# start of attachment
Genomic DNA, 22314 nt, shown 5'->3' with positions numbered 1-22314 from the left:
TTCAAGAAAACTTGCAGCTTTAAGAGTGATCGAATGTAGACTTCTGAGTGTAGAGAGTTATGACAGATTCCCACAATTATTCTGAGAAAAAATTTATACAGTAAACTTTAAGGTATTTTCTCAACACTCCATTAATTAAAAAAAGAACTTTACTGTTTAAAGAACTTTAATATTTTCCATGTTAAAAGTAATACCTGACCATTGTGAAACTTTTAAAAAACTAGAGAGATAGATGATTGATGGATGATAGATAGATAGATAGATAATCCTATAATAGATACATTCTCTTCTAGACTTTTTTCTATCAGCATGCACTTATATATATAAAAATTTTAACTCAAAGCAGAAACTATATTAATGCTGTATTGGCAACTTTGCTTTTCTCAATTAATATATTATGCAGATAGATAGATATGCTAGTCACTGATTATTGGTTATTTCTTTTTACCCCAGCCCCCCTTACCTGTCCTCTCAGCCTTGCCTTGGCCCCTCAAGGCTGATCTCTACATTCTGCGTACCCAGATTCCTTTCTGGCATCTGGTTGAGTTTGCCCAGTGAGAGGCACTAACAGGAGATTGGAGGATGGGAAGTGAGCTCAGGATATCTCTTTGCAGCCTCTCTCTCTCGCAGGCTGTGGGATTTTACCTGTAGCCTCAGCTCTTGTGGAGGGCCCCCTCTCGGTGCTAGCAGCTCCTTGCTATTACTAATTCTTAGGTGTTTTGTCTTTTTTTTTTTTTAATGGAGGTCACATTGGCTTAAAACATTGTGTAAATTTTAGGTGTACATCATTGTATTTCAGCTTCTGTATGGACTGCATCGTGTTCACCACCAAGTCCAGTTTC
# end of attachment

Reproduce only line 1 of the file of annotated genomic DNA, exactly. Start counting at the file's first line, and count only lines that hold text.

Genomic DNA, 22314 nt, shown 5'->3' with positions numbered 1-22314 from the left: